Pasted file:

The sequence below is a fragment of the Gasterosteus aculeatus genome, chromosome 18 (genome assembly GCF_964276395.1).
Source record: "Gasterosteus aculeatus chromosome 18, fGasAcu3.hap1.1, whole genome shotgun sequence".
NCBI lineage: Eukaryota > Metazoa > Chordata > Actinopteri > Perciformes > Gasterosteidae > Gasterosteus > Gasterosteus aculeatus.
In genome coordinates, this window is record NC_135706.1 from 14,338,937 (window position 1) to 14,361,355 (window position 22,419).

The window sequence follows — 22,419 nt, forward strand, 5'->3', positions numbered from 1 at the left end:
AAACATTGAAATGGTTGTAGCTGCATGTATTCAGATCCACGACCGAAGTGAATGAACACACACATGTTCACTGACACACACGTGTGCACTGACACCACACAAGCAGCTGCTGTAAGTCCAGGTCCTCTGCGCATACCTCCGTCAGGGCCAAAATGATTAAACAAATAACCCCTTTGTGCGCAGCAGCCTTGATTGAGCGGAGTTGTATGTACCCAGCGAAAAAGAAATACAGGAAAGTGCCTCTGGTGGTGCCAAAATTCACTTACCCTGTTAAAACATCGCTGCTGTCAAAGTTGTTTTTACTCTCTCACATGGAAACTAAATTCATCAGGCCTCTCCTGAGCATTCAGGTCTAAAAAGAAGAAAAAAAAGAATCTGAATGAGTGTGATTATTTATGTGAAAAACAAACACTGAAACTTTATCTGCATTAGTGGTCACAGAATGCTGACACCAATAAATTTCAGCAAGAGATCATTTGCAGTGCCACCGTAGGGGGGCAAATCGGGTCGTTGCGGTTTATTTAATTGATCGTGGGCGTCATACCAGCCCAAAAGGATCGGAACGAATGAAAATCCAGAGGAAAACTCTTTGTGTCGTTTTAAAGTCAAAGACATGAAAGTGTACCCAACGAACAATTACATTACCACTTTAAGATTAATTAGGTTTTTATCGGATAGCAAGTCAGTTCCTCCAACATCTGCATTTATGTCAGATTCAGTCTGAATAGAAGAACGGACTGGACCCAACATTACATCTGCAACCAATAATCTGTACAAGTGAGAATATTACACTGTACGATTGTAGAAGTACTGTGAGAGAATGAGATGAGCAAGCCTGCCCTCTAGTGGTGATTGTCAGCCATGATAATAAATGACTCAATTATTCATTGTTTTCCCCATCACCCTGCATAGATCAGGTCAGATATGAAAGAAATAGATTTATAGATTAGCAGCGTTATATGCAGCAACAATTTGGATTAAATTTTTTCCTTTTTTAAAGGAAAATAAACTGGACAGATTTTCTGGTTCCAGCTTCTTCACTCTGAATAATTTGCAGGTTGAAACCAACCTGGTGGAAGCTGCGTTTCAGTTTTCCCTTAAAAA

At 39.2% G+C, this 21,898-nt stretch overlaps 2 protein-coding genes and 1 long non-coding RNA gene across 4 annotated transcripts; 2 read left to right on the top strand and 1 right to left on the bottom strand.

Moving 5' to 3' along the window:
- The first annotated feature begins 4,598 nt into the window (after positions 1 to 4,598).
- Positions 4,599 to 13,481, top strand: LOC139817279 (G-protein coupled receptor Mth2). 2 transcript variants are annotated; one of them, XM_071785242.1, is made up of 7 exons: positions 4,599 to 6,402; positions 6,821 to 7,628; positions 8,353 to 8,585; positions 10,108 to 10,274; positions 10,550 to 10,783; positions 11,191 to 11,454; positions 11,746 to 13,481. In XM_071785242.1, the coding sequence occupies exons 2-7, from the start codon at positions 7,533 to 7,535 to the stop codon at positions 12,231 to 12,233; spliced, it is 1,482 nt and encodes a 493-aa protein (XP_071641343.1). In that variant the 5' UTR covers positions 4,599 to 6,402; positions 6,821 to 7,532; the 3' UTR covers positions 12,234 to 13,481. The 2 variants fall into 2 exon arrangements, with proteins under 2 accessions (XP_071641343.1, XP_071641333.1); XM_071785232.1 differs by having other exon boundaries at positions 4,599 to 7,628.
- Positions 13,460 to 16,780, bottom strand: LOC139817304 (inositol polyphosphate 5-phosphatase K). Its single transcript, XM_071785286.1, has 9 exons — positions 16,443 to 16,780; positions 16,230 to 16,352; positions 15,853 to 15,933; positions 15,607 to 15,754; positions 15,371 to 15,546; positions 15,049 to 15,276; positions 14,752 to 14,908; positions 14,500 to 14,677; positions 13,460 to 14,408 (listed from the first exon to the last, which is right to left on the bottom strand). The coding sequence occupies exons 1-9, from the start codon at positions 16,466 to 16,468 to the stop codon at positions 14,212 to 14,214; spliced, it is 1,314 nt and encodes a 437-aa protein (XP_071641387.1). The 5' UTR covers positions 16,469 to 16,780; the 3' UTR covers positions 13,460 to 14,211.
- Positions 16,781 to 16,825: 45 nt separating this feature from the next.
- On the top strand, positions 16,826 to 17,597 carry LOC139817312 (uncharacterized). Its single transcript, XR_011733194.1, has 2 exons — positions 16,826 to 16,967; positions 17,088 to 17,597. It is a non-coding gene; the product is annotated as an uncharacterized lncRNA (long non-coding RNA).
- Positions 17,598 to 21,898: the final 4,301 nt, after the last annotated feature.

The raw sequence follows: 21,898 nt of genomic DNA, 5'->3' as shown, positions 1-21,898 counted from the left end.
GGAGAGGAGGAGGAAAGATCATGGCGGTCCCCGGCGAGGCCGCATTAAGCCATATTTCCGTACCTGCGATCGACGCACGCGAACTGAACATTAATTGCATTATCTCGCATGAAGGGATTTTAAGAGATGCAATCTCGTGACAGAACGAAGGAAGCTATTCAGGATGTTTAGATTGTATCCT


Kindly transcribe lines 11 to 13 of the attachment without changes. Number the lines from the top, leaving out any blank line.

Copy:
- Positions 13,460 to 16,780, bottom strand: LOC139817304 (inositol polyphosphate 5-phosphatase K). Its single transcript, XM_071785286.1, has 9 exons — positions 16,443 to 16,780; positions 16,230 to 16,352; positions 15,853 to 15,933; positions 15,607 to 15,754; positions 15,371 to 15,546; positions 15,049 to 15,276; positions 14,752 to 14,908; positions 14,500 to 14,677; positions 13,460 to 14,408 (listed from the first exon to the last, which is right to left on the bottom strand). The coding sequence occupies exons 1-9, from the start codon at positions 16,466 to 16,468 to the stop codon at positions 14,212 to 14,214; spliced, it is 1,314 nt and encodes a 437-aa protein (XP_071641387.1). The 5' UTR covers positions 16,469 to 16,780; the 3' UTR covers positions 13,460 to 14,211.
- Positions 16,781 to 16,825: 45 nt separating this feature from the next.
- On the top strand, positions 16,826 to 17,597 carry LOC139817312 (uncharacterized). Its single transcript, XR_011733194.1, has 2 exons — positions 16,826 to 16,967; positions 17,088 to 17,597. It is a non-coding gene; the product is annotated as an uncharacterized lncRNA (long non-coding RNA).